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Locarno: Sri Lanka’s Sivakumaran Pitches ‘House,’ Preps ‘Shadows’

Sri Lanka first feature filmmaker seeks post-production at Locarno’s Open Doors

LOCARNO —  Suba Sivakumaran’s has been presenting her debut project “The House of My Fathers,” at the 69th Locarno Open Doors showcase, devoted this year to national cinemas from South Asia region.

A fantasy fable, in “House,” two tiny villages – one Tamil, one Sinhala – have been locked in a feud since time immemorial. Women cannot conceive anymore. But the Tamil and Sinhala people receive a message from the gods offering a glimmer of hope: a man from one village and a woman from the other must enter the forest. Just one will come back alive.

Told as a fable, “House’s” episodes are firmly anchored in diverse events from history. Sivakumaran said. A vision of a post-conflict society in Sri Lanka, the film’s major issue, she wrote for the Open Doors brochure, is “how we deal with memory as a post-conflict society. How to make sure that we truly ‘look’ at not only what has happened, but how it has affected us and changed us.”

A Sri Lankan Tamil writer-director, Sivakumaran directed the short “I Too Have a Name,” which premiered in competition at the 2012 Berlinale. Suba has a degree from the London School of Economics and a Harvard University masters degree –both in politics and public policy.

“House” is produced by Sivakumaran’s Palmyrah Talkies, which is based in the U.K. and Sri Lanka.

“Unfortunately, most Sri Lankan Sinhalese and Tamil films are parodies of our Indian neighbour; which is for the most part [offers] a terrible and dismally uninteresting mix of boring violence, sexual domination and patriarchy and garish visual styles and sound mixes,” Sivakumaran said.

And she added: “There are a few bright spots as always, with a few Sri Lankan filmmakers who are sensitive and brave, and I look up to these filmmakers to take forward our national cinema,” citing Prasanna Vithanage (“With You, Without You”) and Vimukthi Jayasundara (“Dark in the White Light”).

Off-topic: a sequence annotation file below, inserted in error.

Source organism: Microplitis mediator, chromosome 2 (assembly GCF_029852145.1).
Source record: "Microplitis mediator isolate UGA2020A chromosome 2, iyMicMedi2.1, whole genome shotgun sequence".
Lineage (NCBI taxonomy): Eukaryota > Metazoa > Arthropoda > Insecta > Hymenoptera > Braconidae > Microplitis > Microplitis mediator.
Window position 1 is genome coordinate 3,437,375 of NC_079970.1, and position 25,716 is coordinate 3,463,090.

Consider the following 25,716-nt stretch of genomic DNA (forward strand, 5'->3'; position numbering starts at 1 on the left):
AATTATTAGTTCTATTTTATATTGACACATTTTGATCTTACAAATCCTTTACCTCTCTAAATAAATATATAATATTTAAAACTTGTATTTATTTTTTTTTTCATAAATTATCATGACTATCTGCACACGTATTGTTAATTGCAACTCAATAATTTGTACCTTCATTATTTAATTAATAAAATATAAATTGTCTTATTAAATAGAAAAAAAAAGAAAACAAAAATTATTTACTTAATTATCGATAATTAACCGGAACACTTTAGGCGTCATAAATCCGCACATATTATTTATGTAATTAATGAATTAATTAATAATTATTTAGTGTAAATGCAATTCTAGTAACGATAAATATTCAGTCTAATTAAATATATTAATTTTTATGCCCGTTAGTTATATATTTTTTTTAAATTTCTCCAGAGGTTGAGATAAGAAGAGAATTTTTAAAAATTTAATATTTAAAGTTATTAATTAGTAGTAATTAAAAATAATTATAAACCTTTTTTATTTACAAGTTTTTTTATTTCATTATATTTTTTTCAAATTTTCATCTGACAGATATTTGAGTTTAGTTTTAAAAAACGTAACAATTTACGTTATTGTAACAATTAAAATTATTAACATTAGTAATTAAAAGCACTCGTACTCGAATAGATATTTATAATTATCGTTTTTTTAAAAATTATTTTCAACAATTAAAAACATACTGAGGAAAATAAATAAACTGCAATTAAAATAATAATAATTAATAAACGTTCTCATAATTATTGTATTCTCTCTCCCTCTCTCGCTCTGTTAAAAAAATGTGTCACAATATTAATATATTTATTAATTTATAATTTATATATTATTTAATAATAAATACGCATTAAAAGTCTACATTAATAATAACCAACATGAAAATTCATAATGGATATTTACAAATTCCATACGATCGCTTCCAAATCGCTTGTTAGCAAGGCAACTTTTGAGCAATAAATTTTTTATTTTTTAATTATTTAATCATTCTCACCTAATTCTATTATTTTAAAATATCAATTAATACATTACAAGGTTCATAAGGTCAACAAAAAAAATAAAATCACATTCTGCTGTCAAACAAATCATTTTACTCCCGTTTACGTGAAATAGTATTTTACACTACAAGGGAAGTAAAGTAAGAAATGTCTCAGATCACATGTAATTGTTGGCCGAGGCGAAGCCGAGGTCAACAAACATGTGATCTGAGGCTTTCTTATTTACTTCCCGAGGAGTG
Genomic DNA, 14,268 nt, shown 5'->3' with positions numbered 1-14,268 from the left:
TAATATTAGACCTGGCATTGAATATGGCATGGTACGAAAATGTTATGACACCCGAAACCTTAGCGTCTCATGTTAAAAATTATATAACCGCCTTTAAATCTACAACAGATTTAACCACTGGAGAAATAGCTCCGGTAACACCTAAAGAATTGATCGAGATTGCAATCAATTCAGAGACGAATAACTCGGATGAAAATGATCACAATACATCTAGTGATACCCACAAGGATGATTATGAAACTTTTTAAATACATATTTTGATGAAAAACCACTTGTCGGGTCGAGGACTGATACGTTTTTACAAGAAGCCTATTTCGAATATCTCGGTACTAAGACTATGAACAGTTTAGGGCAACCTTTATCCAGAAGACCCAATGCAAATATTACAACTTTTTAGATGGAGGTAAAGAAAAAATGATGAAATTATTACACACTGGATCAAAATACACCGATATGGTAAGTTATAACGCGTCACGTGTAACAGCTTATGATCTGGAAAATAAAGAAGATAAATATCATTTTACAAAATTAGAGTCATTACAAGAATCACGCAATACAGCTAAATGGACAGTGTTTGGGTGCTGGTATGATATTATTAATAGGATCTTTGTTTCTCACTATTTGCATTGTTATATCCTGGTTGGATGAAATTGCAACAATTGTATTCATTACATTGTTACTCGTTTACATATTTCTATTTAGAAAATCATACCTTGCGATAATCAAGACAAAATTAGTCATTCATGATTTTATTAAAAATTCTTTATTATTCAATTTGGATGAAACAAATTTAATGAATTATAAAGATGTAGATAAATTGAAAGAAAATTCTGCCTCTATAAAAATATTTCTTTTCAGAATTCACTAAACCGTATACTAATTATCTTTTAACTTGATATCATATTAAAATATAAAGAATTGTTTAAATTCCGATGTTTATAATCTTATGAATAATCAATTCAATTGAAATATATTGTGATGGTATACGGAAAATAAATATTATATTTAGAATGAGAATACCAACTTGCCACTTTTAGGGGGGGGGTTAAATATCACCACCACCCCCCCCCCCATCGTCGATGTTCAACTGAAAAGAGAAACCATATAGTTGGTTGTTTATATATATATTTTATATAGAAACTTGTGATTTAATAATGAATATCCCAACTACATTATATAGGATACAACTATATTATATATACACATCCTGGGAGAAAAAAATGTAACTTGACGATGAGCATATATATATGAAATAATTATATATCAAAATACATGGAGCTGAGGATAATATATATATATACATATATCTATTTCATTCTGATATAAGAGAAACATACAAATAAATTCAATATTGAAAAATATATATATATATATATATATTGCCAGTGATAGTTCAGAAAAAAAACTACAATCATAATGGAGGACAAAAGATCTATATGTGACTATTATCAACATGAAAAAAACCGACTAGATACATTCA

The Sri Lankan cinema suffers censorship; it doesn’t help that the industry infrastructure is weak: “This is a critical issue especially post-war, as support from the state and other institutions is totally lacking, at a time when memory and imagination need to be used to overcome the effects of the war.”

An energetic, rebel spirit, Sivakumaran revealed to Variety she’s developing her next film, which has a working title of “Boxing with Shadows.” It will be set in contemporary London, among its British-Asian youth, and portray rising global racism. It also aims “to explore power and the way power affects the human heart.”

Most Open Doors projects depict demanding stories. However, “the notion of hope and humanity are strongly present, often seen through the eyes of young people in their twenties or so. Projects are often linked to important political change. Memory is a strong common theme as well as migration,” Open Doors curator Sophie Bourdon said.

The Open Doors Hub section is formed by projects from Bangladesh (Ishtiaque Zico’s “Cinema, City and Cats”) and Kamar Ahmad Simon’s “Day After Tomorrow”), Myanmar (Maung Okkar’s “Craving”), Sri Lanka (“The House of My Fathers”), Nepal (Abinash Bikram Shah’s “Season of Dragonflies”), Afghanistan (Aboozar Amini’s “The Cineaste,”) Bhutan (Tashi Gyeltshen’s “The Red Phallus”) and Pakistan (Maheen Zia’s “Then They Would Be Gone”). Out of Open Doors’ total eight projects just one –“House”– is almost finished.

John Hopewell contributed to this article

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